Home News Distribution of food parcels under spotlight again

Distribution of food parcels under spotlight again

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On top of enduring appalling conditions in their dilapidated four-room house, the family also has to “scratch around” for a meal on a daily basis.

DISCREPANCIES regarding the distribution of Covid-19 relief food parcels have come under the spotlight again after a Galeshewe family in Ward 4 has been left without food.

Community members, who believe that the family deserves to be on the food parcel beneficiary list, are continuing with their attempts to provide food to the family.

On top of enduring appalling conditions in their dilapidated four-room house, the family also has to “scratch around” for a meal on a daily basis.

The owner of the house, Lettie Dipheko, 55, who is epileptic and on high blood medication, has no form of income. She lives with her two unemployed children and her 19-year-old granddaughter.

Her eldest daughter, who is the mother of the 19-year-old, is her primary caregiver.

Dipheko was on a temporary disability grant for six months in 2019. The process of reapplying for the grant was delayed by the lockdown as there are no Sassa doctors available to examine her.

The family’s living conditions have become a focus point in the community as people continue to take pictures of the house, with promises to rally around to help fix the house.

The walls of the house are so badly cracked that light shines through, while the roof poles hang loosely.

According to Dipheko, the previous owner died around 2008/9 and left the house with cracks, which have grown wider over the years.

Her daughter, Kelebogile Mosegeleng, said on Friday that the family was only surviving as a result of the assistance of members of the nearby Commemoration Methodist Church.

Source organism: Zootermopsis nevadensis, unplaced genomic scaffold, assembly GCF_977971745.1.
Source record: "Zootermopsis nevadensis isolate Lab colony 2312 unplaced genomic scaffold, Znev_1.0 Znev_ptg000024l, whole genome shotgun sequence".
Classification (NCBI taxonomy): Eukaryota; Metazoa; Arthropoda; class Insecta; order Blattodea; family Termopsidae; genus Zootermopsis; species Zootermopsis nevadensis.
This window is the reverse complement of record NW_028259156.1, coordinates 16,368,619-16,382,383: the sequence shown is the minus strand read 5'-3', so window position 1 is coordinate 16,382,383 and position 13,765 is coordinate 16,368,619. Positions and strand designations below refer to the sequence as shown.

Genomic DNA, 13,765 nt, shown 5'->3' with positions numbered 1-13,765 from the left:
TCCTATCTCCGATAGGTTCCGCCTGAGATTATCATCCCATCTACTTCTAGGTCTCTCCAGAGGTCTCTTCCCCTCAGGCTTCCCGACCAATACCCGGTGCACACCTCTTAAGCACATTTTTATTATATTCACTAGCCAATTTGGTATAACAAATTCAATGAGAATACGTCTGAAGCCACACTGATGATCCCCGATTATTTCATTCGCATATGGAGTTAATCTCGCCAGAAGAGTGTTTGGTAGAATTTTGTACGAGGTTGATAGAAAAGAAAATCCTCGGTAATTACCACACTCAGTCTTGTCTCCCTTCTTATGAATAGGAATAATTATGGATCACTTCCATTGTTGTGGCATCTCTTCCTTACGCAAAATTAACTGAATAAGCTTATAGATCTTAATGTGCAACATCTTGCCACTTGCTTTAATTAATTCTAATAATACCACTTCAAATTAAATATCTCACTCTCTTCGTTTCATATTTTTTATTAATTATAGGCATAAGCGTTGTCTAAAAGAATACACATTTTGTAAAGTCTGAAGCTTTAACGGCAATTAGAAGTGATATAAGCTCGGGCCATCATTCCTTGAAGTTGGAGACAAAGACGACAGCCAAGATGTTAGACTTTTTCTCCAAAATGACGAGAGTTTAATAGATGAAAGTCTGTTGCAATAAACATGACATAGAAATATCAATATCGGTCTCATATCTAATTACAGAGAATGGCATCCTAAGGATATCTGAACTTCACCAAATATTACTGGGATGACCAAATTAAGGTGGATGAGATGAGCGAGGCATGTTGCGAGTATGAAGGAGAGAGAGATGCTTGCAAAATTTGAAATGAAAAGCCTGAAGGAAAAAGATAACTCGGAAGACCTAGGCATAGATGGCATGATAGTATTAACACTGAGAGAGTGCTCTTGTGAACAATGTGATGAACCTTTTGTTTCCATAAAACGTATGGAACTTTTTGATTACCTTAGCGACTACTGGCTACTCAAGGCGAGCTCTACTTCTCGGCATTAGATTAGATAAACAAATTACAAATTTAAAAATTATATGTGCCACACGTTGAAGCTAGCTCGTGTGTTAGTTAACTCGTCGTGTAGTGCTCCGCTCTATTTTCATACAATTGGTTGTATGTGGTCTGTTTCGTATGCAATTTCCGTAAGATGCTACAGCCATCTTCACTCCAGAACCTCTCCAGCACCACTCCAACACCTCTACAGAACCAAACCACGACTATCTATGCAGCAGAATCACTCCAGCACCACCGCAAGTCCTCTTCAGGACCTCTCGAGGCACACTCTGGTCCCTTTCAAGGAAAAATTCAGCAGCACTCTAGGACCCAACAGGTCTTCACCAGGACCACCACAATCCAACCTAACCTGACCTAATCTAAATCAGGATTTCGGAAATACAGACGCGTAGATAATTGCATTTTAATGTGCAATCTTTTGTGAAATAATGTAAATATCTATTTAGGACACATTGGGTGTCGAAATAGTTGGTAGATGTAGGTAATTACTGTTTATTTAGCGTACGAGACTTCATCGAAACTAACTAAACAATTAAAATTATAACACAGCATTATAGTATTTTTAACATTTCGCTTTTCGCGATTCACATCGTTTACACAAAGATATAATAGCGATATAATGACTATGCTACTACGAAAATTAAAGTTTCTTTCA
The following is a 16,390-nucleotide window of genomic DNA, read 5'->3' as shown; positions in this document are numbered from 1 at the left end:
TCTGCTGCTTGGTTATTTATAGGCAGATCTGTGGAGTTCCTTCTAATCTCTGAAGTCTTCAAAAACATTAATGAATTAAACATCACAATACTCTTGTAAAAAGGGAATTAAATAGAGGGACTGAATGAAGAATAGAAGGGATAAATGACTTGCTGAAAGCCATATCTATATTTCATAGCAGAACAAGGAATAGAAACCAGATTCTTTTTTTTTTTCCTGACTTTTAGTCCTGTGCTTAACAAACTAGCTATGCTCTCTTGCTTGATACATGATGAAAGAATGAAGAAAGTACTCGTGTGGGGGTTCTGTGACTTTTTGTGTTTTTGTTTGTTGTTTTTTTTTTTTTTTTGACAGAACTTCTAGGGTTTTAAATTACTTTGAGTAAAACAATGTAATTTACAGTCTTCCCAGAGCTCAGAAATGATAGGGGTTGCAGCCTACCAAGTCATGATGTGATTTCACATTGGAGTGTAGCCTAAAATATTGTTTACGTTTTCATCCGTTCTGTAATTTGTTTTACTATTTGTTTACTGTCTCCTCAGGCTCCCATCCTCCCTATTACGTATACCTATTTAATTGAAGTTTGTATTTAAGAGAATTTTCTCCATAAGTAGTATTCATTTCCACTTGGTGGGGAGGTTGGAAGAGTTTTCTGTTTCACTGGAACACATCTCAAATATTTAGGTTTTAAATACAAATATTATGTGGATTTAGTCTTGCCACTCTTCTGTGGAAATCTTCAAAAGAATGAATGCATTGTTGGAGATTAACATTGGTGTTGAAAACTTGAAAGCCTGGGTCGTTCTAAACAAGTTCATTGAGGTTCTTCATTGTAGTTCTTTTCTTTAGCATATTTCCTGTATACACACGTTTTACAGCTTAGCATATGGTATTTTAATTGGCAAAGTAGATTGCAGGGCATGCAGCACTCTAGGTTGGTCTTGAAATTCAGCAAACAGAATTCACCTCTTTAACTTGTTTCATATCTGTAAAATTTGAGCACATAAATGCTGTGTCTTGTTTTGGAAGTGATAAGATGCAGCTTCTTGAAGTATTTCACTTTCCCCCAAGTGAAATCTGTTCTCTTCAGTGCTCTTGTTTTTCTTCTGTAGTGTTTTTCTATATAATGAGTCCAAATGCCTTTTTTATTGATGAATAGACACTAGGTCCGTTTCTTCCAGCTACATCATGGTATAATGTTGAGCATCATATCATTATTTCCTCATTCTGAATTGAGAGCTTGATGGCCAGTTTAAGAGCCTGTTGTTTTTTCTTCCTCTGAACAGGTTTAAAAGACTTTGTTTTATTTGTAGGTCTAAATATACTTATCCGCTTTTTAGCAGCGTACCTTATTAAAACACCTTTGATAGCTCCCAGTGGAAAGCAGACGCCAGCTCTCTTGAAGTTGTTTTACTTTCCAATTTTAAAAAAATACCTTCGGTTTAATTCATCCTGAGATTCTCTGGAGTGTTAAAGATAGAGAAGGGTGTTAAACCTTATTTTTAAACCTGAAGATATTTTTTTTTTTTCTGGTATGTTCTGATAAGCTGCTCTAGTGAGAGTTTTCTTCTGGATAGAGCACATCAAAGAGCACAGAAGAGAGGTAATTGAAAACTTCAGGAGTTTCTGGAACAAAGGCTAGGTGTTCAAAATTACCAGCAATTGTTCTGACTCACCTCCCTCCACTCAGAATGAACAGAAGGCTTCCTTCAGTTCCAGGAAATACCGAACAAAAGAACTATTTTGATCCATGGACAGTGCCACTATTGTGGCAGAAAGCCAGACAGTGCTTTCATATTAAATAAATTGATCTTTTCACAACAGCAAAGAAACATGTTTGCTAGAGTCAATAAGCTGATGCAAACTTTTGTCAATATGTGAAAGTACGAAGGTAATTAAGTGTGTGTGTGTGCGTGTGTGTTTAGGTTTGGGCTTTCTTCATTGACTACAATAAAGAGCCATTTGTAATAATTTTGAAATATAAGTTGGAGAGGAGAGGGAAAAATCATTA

Members of the community have also been helping them where they can in terms of food donations.

“It is really tough for us, more especially through the lockdown period as everyone is trying to save whatever food they have. There are also no odd jobs at this time for either me or my brother,” said Mosegeleng.

She said that she had gone to her ward councillor’s house to put their name on the list for food parcels but never heard anything regarding the distribution.

“The sad part is that almost everyone in our neighbourhood knows our situation but it has become a challenge to get us registered for government  food parcels. The only assistance we have received are the vegetables that the church donated to us.

“After approaching our Ward 4 councillor, there was a glimmer of hope when we saw food parcels being delivered at a few houses close to us. But our hopes were shattered when the  delivery car just passed our house without stopping.”

Mosegeleng went on to explain that they had also hoped to get assistance from Sassa after learning that grant recipients whose grants lapsed over the lockdown period would receive food parcels.

“We don’t even know where to go, however, as we can’t even afford to buy airtime to call the call centre.”

Mosegeleng added that their movement is also curtailed as they are worried about leaving the house because the doors can’t close and they are also concerned that their mother might have an epileptic attack and there will be no one at home to help her.

Efforts to get comment from the ward councillor were unsuccessful as she did not answer her phone.

With regard to obtaining assistance in fixing the house, the spokesperson for the Sol Plaatje Municipality Sello Matsie, said the municipality had no legal responsibility for private property.

“Other sectors might be helpful in alleviating the conditions of the family,” said Matsie.